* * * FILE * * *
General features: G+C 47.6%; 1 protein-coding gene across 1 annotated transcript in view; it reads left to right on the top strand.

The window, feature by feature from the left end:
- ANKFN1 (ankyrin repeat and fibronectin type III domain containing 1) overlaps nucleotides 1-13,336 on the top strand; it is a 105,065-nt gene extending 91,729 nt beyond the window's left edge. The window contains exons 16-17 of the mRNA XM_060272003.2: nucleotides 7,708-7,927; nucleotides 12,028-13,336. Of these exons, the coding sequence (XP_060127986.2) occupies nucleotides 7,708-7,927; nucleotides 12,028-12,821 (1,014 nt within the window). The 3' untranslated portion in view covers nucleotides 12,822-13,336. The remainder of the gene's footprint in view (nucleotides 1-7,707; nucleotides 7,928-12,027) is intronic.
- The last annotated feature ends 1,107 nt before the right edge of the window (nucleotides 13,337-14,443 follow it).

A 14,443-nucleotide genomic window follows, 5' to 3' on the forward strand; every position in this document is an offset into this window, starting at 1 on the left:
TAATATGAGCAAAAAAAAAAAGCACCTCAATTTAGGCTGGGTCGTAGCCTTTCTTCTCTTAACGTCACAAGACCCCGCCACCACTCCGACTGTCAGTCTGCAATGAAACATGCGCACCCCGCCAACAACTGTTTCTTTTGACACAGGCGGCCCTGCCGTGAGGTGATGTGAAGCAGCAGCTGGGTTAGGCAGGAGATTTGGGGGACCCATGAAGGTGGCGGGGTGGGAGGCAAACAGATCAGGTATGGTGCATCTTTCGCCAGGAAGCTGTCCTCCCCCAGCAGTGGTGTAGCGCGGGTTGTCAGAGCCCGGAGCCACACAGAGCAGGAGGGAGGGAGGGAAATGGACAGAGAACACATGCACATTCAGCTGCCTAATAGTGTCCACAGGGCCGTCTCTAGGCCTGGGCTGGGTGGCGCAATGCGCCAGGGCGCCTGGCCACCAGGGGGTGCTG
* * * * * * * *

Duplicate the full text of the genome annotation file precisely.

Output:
General features: G+C 47.6%; 1 protein-coding gene across 1 annotated transcript in view; it reads left to right on the top strand.

The window, feature by feature from the left end:
- ANKFN1 (ankyrin repeat and fibronectin type III domain containing 1) overlaps nucleotides 1-13,336 on the top strand; it is a 105,065-nt gene extending 91,729 nt beyond the window's left edge. The window contains exons 16-17 of the mRNA XM_060272003.2: nucleotides 7,708-7,927; nucleotides 12,028-13,336. Of these exons, the coding sequence (XP_060127986.2) occupies nucleotides 7,708-7,927; nucleotides 12,028-12,821 (1,014 nt within the window). The 3' untranslated portion in view covers nucleotides 12,822-13,336. The remainder of the gene's footprint in view (nucleotides 1-7,707; nucleotides 7,928-12,027) is intronic.
- The last annotated feature ends 1,107 nt before the right edge of the window (nucleotides 13,337-14,443 follow it).

A 14,443-nucleotide genomic window follows, 5' to 3' on the forward strand; every position in this document is an offset into this window, starting at 1 on the left:
TAATATGAGCAAAAAAAAAAAGCACCTCAATTTAGGCTGGGTCGTAGCCTTTCTTCTCTTAACGTCACAAGACCCCGCCACCACTCCGACTGTCAGTCTGCAATGAAACATGCGCACCCCGCCAACAACTGTTTCTTTTGACACAGGCGGCCCTGCCGTGAGGTGATGTGAAGCAGCAGCTGGGTTAGGCAGGAGATTTGGGGGACCCATGAAGGTGGCGGGGTGGGAGGCAAACAGATCAGGTATGGTGCATCTTTCGCCAGGAAGCTGTCCTCCCCCAGCAGTGGTGTAGCGCGGGTTGTCAGAGCCCGGAGCCACACAGAGCAGGAGGGAGGGAGGGAAATGGACAGAGAACACATGCACATTCAGCTGCCTAATAGTGTCCACAGGGCCGTCTCTAGGCCTGGGCTGGGTGGCGCAATGCGCCAGGGCGCCTGGCCACCAGGGGGTGCTG